"Hands off our language!" Deaf sign language teachers' perspectives on sign language standardisation

Eichmann, Hanna (2008) "Hands off our language!" Deaf sign language teachers' perspectives on sign language standardisation. Doctoral thesis, University of Central Lancashire.

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In light of the absence of codified standard varieties of British Sign Language (BSL) and German Sign Language (Deutsche Gebclrdensprache, DGS), there have been repeated calls for the standardisation of both languages primarily from outside the deaf communities. The development of standard varieties has been suggested to facilitate political recognition and the establishment of linguistic norms which could enable sign language users to gain equal access to education, administration and commerce.
Although frequently labelled as sociolinguistic enquiry, much research in standardisation and language planning displays a certain preference for investigating the linguistic aspects of language. Explicit discussion of social-theoretical perspectives
is scarce. In order to address this imbalance, this study focuses on the social aspect of the subject matter by investigating the concept of sign language standardisation from the perspective of deaf sign language teachers. Taking a comparative approach, research findings are based on 17 in-depth interviews conducted in Germany and the UK which were analysed drawing on grounded theory.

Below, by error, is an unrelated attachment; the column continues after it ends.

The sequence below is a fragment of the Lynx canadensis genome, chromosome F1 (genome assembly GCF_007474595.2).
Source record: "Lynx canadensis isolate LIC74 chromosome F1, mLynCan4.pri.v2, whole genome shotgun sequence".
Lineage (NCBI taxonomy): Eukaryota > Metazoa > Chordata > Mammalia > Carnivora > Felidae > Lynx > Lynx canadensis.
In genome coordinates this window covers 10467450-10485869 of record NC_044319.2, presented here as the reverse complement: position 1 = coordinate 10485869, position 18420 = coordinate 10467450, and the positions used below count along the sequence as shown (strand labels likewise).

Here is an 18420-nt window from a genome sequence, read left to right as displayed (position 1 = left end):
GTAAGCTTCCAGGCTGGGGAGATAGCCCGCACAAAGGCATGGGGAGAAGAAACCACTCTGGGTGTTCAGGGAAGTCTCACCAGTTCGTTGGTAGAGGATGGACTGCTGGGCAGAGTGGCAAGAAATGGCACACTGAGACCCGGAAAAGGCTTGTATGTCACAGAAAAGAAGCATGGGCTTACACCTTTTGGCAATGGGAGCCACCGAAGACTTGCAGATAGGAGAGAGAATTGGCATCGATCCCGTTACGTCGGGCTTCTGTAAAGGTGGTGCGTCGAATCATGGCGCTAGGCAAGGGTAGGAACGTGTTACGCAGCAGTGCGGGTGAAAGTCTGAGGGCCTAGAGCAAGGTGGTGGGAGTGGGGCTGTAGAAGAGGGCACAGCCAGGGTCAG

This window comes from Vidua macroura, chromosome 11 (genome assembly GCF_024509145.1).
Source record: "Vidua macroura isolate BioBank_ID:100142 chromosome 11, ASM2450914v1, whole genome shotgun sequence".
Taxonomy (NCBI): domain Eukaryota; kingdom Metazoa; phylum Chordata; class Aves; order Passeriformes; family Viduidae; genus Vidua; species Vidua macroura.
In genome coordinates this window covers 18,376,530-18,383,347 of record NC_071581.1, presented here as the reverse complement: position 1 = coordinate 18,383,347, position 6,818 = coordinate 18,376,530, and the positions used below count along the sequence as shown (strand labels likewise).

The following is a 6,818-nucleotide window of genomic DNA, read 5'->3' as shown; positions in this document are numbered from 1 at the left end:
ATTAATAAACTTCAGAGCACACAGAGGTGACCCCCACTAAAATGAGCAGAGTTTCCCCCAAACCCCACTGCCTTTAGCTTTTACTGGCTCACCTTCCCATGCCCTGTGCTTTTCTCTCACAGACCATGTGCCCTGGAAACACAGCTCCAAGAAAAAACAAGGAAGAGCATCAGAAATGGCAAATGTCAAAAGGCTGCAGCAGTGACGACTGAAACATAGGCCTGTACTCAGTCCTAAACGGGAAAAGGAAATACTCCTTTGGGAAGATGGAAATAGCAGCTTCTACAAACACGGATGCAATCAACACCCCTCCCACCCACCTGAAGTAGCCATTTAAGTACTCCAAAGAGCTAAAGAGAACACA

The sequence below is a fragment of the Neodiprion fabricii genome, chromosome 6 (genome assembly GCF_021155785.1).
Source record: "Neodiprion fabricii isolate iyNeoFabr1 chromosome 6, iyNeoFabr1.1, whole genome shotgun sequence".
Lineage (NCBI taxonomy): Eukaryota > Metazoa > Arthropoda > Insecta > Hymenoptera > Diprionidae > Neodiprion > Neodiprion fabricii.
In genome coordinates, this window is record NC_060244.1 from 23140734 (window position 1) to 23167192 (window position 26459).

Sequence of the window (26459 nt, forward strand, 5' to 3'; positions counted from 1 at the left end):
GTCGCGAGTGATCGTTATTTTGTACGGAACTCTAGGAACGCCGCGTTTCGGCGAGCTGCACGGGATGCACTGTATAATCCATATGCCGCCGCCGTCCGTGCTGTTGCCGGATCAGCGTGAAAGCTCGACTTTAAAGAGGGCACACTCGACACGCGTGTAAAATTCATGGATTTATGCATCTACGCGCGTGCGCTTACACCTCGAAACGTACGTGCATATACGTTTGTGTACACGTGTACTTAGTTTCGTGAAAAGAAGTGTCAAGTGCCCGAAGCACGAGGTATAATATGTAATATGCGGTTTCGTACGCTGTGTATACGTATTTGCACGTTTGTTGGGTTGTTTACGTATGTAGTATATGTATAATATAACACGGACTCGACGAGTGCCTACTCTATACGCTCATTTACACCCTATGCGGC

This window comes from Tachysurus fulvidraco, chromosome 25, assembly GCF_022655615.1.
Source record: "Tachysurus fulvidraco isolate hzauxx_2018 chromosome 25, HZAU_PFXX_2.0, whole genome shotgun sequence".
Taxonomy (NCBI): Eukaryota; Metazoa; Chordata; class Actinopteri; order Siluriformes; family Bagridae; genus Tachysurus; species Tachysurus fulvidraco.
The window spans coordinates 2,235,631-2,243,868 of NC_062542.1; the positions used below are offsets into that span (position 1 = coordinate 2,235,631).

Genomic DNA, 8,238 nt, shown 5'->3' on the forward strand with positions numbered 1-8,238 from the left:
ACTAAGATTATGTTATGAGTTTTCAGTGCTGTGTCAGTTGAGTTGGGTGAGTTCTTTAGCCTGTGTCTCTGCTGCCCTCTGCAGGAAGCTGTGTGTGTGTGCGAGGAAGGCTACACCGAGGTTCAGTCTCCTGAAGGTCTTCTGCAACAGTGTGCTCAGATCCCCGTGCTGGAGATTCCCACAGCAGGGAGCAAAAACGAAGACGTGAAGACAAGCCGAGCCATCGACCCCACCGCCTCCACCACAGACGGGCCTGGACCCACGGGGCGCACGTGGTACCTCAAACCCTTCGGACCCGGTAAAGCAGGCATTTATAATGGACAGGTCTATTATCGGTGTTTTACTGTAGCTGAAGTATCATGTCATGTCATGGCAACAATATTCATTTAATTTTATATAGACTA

Participants in both countries conceptualised sign language standardisation predominantly as externally imposed language change pertaining to the eradication of regional dialects. Given that in contrast to hearing learners of sign languages,
participants did not regard regional variation as a problem but as a highly valued feature of BSL and DGS, sign language standardisation was seen as a threat to sign languages. Moreover, the subject matter was also perceived as embodying hearing people's hegemony by bringing to the fore traditional power imbalances between deaf people and hearing stake holders in the political and educational realms.
This study is the first to explore and examine perceptions of and attitudes towards sign language standardisation in the UK and Germany. It thereby contributes to knowledge in respect to sign language sociolinguistics, as well as standardisation and language planning in the wider field. Moreover, taking an explicitly sociolinguistic approach and in drawing on social research methodology, this study offers an atypical perspective on the issue of language standardisation in general.

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